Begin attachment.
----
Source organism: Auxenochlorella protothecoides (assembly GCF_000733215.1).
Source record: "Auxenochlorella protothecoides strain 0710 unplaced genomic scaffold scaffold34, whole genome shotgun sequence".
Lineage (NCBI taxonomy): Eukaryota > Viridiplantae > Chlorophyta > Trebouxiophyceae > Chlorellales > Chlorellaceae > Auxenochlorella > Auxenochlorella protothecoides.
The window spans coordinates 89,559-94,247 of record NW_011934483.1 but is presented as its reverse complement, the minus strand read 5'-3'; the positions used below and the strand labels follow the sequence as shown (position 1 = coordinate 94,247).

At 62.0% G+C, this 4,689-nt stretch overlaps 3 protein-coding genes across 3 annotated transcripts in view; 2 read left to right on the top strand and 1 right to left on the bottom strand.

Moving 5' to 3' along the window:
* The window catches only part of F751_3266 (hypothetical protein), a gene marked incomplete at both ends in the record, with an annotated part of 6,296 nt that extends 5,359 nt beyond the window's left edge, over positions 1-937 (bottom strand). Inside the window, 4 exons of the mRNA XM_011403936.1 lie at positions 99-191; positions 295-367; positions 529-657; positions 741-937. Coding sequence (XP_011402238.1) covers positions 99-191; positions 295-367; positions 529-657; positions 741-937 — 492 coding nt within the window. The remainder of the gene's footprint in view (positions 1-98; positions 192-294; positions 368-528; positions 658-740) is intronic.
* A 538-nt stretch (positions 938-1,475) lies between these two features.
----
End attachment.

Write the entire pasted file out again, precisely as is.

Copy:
Source organism: Auxenochlorella protothecoides (assembly GCF_000733215.1).
Source record: "Auxenochlorella protothecoides strain 0710 unplaced genomic scaffold scaffold34, whole genome shotgun sequence".
Lineage (NCBI taxonomy): Eukaryota > Viridiplantae > Chlorophyta > Trebouxiophyceae > Chlorellales > Chlorellaceae > Auxenochlorella > Auxenochlorella protothecoides.
The window spans coordinates 89,559-94,247 of record NW_011934483.1 but is presented as its reverse complement, the minus strand read 5'-3'; the positions used below and the strand labels follow the sequence as shown (position 1 = coordinate 94,247).

At 62.0% G+C, this 4,689-nt stretch overlaps 3 protein-coding genes across 3 annotated transcripts in view; 2 read left to right on the top strand and 1 right to left on the bottom strand.

Moving 5' to 3' along the window:
* The window catches only part of F751_3266 (hypothetical protein), a gene marked incomplete at both ends in the record, with an annotated part of 6,296 nt that extends 5,359 nt beyond the window's left edge, over positions 1-937 (bottom strand). Inside the window, 4 exons of the mRNA XM_011403936.1 lie at positions 99-191; positions 295-367; positions 529-657; positions 741-937. Coding sequence (XP_011402238.1) covers positions 99-191; positions 295-367; positions 529-657; positions 741-937 — 492 coding nt within the window. The remainder of the gene's footprint in view (positions 1-98; positions 192-294; positions 368-528; positions 658-740) is intronic.
* A 538-nt stretch (positions 938-1,475) lies between these two features.